Antlers (2021)

*. Antlers is a movie loosely based on a briskly efficient short story called “The Quiet Boy” by Nick Antosca (who also had a hand in writing the screenplay). You can probably find it online and I recommend reading it, as briskness and efficiency are two words I wouldn’t apply to Antlers.
*. No, this is a film by Scott Cooper, the same Mr. Brooding-and-Intense that brought us Out of the Furnace and Hostiles. It’s hard not to watch Jesse Plemons as the sheriff in this film and not wonder if Christian Bale wasn’t available. He certainly belongs here.
*. “Here,” in this case, is the logging/mining town of Cispus Falls, Oregon, a magical place where it can go from afternoon to middle of the night in a single scene cut. This is the same sort of working-class wasteland as in Out of the Furnace, doubly hit because the two main industries seem to be forestry and mining. I thought this an odd combination, and in any event the mine has been shut down, providing a handy place to summon demons.
*. The story is set in West Virginia. I guess Oregon (or British Columbia, standing in for Oregon) was more photogenic. Or cheaper. Or both. Anyway, it seems Cispus Falls has raised the spirit of a Wendigo, which I didn’t think were native to the Pacific Northwest but luckily Graham Greene is on hand to be the Wise Old Indian Man who tells us it’s all legit.
*. I don’t know what got the Wendigo riled up. There’s a hint dropped about it being upset at the desecration of the natural environment, but nothing much is made of it. Instead, he’s more of a metaphor. People on drugs become monsters who take it out on their kids. The Wendigo is a junky hooked on blood, as well as a domestic abuser. This is nothing new for a horror film, and I thought the story was edgier (if less progressive) for suggesting the politically incorrect notion that people stuck in poverty are scary and disgusting. Which, from the vantage point of Hollywood, is probably how they do appear.
*. As an aside, the problem with horror movies that present their monsters as metaphors is that they tend to fall apart at the join between what’s “real” in the movie and what is only supposed to be representing something else. Here there clearly is a giant antlered monster, except that’s not what we’re supposed to believe he really is. This is unsatisfactory.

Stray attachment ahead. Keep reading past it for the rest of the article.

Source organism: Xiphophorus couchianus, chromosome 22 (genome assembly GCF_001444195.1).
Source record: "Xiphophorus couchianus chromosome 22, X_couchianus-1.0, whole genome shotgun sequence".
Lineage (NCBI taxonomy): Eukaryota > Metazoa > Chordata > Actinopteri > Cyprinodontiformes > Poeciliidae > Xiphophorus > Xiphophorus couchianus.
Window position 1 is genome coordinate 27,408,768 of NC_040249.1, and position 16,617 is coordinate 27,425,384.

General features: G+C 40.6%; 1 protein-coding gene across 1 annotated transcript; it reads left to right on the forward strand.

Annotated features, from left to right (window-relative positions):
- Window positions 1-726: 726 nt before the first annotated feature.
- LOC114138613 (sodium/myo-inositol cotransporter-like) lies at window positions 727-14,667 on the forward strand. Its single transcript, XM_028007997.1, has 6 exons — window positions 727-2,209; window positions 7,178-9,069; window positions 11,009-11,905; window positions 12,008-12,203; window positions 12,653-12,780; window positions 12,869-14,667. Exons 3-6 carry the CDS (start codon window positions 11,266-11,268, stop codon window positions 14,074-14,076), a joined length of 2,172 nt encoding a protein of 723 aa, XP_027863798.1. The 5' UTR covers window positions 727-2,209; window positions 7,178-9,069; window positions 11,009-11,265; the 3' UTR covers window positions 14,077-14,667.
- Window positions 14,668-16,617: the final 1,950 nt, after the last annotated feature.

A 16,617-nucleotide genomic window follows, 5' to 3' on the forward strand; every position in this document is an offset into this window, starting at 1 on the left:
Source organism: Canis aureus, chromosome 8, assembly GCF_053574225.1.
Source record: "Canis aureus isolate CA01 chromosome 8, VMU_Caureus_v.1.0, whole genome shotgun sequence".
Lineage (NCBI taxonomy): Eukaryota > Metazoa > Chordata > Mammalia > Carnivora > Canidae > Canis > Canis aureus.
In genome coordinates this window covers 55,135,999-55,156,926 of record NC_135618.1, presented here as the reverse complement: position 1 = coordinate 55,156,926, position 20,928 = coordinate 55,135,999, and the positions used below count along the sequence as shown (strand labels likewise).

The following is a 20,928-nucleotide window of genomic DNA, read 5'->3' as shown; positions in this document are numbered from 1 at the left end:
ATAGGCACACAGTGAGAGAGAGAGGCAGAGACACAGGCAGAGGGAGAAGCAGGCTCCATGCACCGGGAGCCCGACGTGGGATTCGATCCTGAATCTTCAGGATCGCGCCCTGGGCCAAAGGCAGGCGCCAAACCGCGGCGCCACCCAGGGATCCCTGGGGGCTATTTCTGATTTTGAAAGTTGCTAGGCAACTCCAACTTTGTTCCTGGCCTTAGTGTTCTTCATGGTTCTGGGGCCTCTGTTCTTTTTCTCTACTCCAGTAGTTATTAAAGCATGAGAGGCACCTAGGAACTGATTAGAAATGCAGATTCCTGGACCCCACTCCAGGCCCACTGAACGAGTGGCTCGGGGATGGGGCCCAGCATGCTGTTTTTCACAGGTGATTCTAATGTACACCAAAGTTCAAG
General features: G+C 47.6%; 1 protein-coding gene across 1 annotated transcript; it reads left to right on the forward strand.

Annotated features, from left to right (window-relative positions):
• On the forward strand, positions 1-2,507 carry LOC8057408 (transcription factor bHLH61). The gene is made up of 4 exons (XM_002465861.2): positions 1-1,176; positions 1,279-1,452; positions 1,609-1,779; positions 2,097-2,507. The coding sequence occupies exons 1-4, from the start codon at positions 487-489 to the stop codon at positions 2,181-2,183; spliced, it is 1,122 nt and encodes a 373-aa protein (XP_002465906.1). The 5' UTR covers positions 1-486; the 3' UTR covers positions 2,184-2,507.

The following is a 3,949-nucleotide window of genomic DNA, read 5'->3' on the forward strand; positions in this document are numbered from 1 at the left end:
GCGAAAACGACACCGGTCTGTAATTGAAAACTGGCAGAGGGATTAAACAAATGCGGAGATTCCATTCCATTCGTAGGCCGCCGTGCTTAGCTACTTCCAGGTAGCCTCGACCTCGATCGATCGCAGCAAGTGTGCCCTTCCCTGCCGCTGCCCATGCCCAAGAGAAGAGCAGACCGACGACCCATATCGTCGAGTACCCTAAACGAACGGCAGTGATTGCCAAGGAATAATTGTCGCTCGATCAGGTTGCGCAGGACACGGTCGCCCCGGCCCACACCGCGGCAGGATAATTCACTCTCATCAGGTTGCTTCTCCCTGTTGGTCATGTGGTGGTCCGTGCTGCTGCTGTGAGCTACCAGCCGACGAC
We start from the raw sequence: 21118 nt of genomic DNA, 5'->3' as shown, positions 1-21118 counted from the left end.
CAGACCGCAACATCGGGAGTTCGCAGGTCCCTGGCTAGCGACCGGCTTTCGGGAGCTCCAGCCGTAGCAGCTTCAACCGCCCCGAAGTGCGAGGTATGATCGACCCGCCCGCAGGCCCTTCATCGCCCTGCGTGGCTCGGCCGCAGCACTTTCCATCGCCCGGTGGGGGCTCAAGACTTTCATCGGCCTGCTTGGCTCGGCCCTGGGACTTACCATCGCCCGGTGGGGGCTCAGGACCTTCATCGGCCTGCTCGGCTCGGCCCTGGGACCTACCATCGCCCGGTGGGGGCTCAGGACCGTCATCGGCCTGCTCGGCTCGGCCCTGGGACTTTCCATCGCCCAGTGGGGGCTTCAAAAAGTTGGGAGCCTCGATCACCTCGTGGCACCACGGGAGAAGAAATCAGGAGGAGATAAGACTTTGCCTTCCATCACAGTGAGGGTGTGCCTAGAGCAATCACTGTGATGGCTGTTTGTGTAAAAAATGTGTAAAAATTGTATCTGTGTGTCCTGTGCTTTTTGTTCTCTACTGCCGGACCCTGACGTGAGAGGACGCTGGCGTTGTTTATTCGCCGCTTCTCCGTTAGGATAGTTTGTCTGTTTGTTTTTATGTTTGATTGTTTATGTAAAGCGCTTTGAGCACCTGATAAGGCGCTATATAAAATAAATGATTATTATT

*. Keri Russell plays a teacher who gets creeped out when one of the kids in her class starts drawing scary pictures. She investigates and discovers that the boy is keeping his Wendigo-daddy and kid brother locked up in his house. The Wendigo escapes and goes on a rampage, but Russell, a survivor of parental abuse herself, will stand up to the boy’s bogeyman.
*. The Wendigo itself isn’t in Antosca’s story. The critter there isn’t related to drug use or child abuse but is apparently a demon that has been summoned through an occult ritual. But it does have antlers. It has antlers here too, which it uses to gore its victims before eating them. I didn’t care very much for its appearance, but I did appreciate the practical effects. A CGI Wendigo would have looked out of place in such a setting.
*. As you might expect by now from Cooper, the pacing is leaden. And it’s not helped this time out by the clichéd presentation. There’s a scene in the classroom where Russell talks about folklore and fairy tales, which introduces that motif. Then throw in the radio news used to give us more information, the disturbing drawings the boy makes, the scene at the morgue where everyone wonders what could have possibly done this, the aforementioned Wise Old Indian Man along with the dismissal of Christian mythology (God is dead and Jesus has left town), the monster behind a locked door and the threatened child, and even a few overhead car shots (never out of place in a horror film). These all make it feel as though Cooper is just going through the motions, and I can’t say he has a great feel for suspense in the first place.
*. Nothing special, in short, and actually a bit less than that. But I’ll leave you with a recommendation in case you are interested in watching another horror movie that has an antlered creature in it, and one that was also shot in British Columbia. Go check out Black Mountain Side. It’s creepier, and deserves to be better known.

16 thoughts on “Antlers (2021)

      1. Alex Good Post author

        There’s a whole generation of stars now who are not conventional leading men or women. They look odd. Plemon is definitely one. Cumberbatch another. Women like Anya Taylor-Joy and Elizabeth Moss.

  1. Bookstooge

    Did the wise old indian man tell anybody how to unsummon the demon? Because if it was summoned, then it just seems like common sense that it could be unsummoned as well.


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